Today is the second day of Reid’s Military Release of  Maps of Fate. I have only 25 pages left of Maps (which Reid sent me to review FTC rules I must state Maps of Fate was received free of charge for an honest review) and I don’t want it to end…..(pulling hair, running around in a circle while renting my clothes…no not the clothes, but I am pulling my hair.). I took Maps along today to the VA to help pass my time while I waited and reading it helped the time fly. In fact I was crying a good portion of the way home and I canna say why, it’s a spoiler!!!! Then someone meets their end and I am cheering, I canna say more….it’s a spoiler!!!!!  I cried more ….canna say more it’s a spoiler!!!!!!!!!!!!!!!!!!!!!!!!!!!

Well, we lost internet all morning so I finished Maps this morn and I hope Reid doesn’t take to long to get out Book 3- Upcompahgre, and I cried more! Since I couldn’t finish the blog up we went up to Denny’s da’s barn and took the wee ones to see the horses, here are the pics.

 Pap’s stallion Viper is a sweetheart, here he’s giving me a kiss.        For a stallion he has a real good disposition and his whiskers tickle.

 Here’s Viper kissing Denny, he needs his teeth brushed, he didn’t even think about biting. He’s a big tall Tennessee Walker. Here’s Ariella getting a little smooch too.    Viper was really calm with the two wee ones squealing in delight at the horses. Here is Vipers son Jack, he’s around a year or less old.     Now he was being spunky in his stall this morn. Ok kept losing internet, and finally after resetting the box I don’t know how many times and almost an hour on the cell with Suddenlink I am up and running again.

Maps of Fate is amazing, Reid has done such a good job introducing his characters, make them real, their interactions with each other. I love Rueben and I never knew there were Jewish cowboys, much less any that are as quick with a gun as he was in the story.   The interaction between Rueban and Rebecca  made  me I sigh….I know a little spoiler there for you. You feel invested in Reid’s characters and he does such a good job since there are many main characters, introducing new ones; making you like or love the good guys and well, really hating the bad ones. When the bad guy got what was coming I was bouncing around and shouted YES!!!! Scared Denny who was driving at the time. I’m going to be turning the blog over to Reid as I’m still in awe of Maps of Fate. I so hope this makes it to the TV movie phase.

********************Breaking News*********************

If you purchase Maps of Fate or Thread’s West today a $1.00 from each sale goes to a military charity. Here is the link http://threadswestseries.com/   OUR EXCLUSIVE PROMO CODE IS MOF-VET. Remember the code is only good today.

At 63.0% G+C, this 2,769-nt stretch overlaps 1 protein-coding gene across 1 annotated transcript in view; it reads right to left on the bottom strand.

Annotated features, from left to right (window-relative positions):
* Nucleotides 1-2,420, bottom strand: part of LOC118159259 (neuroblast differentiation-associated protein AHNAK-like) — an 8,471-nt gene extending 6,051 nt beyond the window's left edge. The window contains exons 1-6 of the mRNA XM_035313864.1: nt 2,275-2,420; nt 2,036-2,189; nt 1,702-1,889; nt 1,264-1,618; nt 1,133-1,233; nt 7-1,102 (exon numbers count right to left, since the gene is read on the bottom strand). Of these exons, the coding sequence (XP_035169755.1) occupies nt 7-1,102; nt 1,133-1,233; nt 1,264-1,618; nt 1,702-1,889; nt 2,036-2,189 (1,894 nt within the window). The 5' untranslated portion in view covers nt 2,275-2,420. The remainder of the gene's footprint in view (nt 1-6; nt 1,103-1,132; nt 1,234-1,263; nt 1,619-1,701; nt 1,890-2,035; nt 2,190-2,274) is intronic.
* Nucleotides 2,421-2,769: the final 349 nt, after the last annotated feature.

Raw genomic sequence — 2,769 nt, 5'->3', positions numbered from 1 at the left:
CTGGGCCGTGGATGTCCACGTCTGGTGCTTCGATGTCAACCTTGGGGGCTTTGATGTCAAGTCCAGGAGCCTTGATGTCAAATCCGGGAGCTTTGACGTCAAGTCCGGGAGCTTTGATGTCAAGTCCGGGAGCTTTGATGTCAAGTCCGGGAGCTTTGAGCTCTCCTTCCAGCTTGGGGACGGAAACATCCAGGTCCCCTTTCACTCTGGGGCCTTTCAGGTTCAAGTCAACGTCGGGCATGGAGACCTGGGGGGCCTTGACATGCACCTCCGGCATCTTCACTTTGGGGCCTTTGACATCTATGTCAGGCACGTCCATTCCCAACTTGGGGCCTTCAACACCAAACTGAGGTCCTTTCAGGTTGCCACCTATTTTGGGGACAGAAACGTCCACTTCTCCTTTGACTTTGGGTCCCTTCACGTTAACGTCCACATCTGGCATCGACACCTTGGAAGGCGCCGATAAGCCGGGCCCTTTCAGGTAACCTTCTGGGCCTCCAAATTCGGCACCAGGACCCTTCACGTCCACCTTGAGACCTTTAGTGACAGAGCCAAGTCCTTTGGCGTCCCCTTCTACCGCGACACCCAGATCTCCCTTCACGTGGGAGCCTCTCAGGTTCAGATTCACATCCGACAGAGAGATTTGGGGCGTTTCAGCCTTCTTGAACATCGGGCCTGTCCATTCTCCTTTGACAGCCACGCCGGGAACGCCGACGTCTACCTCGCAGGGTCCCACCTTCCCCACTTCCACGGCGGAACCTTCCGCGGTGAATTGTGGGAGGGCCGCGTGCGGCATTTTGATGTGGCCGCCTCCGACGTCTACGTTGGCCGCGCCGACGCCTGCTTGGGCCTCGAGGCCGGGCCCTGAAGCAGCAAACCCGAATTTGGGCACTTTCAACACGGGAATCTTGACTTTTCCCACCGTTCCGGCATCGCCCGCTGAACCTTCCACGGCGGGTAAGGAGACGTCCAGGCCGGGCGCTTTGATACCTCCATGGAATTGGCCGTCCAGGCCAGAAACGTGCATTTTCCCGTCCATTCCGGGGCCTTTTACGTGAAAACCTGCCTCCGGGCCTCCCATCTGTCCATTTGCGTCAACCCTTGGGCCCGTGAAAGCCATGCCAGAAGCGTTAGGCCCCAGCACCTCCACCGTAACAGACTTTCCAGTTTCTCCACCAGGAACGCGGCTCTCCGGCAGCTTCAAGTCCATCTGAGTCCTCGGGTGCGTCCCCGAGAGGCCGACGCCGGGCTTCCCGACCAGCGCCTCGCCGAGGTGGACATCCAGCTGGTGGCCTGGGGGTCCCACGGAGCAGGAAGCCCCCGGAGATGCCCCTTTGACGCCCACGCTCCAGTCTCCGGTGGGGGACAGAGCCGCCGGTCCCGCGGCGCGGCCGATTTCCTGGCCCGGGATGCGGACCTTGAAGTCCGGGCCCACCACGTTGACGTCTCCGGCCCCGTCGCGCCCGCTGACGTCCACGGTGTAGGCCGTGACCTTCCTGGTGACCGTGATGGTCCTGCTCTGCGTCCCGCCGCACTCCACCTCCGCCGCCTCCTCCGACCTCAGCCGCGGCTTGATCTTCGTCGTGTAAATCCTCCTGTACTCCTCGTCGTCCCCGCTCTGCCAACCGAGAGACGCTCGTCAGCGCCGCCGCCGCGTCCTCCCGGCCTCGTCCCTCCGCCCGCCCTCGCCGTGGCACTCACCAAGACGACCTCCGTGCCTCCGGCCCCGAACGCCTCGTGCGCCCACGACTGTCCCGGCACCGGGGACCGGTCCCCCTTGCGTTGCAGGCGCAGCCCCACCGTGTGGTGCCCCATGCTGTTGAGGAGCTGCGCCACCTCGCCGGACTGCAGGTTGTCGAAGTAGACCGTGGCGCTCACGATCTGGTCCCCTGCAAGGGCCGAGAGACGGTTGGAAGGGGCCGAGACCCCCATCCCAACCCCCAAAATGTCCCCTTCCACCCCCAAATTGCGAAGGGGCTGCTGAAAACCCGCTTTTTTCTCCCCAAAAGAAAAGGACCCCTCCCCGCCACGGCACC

*****************Back to Our Feature*******************

Have I frustrated you yet??? Sorry I didna mean to but Maps of Fate is Freaking GOOD!!!!!!!!! If you go to the link above you can get some spoilers, it’s ok because I won’t be the one giving them out!! Shoot- here it is again. http://threadswestseries.com/

I want to thank Karenna Kolcraft and Kathy Gaurti for helping me out with the little U-tube TV’s! I won’t know if it worked until it goes live, I’m not seeing what I want when I go to the preview.

Maps Of Fate Trailer

http://www.youtube.com/watch?feature=player_embedded&v=MiM-hL_H_LI

And hopefully here is the one for the first book in the epic series Thread’s West.

http://youtu.be/rXOYpND55ko

And Now I have the pleasure of Letting Reid take over:

It is great to be back here with you and your great posse of readers, Zina! I much appreciate the re-invite. Howdy to all your great blog followers!

You asked me to share three things with your readers. The first is how I balance ownership interests and management of a number of Western ranches in several states with what has become a virtual full-time writing career, both fiction and nonfiction. The short answer is barely! You requested I discuss how I research the historical nuggets – those juicy tidbits, all true – that are found in my Historical Western Romance novels, Threads West, An American Saga, sixteen book series. These are more than just history, they are the kernels of human interest in this story of us, and the courage, conflict, loves, losses, and view of history through the character’s eyes. These real-life morsels spice actual events with what really happened to real people in those days gone by. And, last, you wanted me to discuss the series a bit, and bring everybody up to speed on what’s been going on with that since Book Two’s terrific national release, Tuesday, April 17th. Lots of exciting news!

On one hand, ranching is obviously a huge time investment. Irrigation needs to happen in short water flow seasons, livestock is moved with the seasons, there’s harvest, hay, hay storage and sales. There’s also the day-to-day which is never-ending on a ranch, and exponentially so on multiple ranches in different locations. Fencing, livestock trespass, daily dealings with a myriad of government agencies such as the Forest Service, the Bureau of Land Management, State Lands, and a host of others – not made any more it easy by the tidal wave of new, ridiculous regulations cascading from our out-of-control government in Washington, DC. And, there’s improvements, maintenance, resource projects, the normal caulking, painting, oiling, never-ending work which goes into structures-ranch houses, barns, sheds, etc. It’s the same as for anyone who owns real estate, and those of your readers in that position know full well what I’m referring to.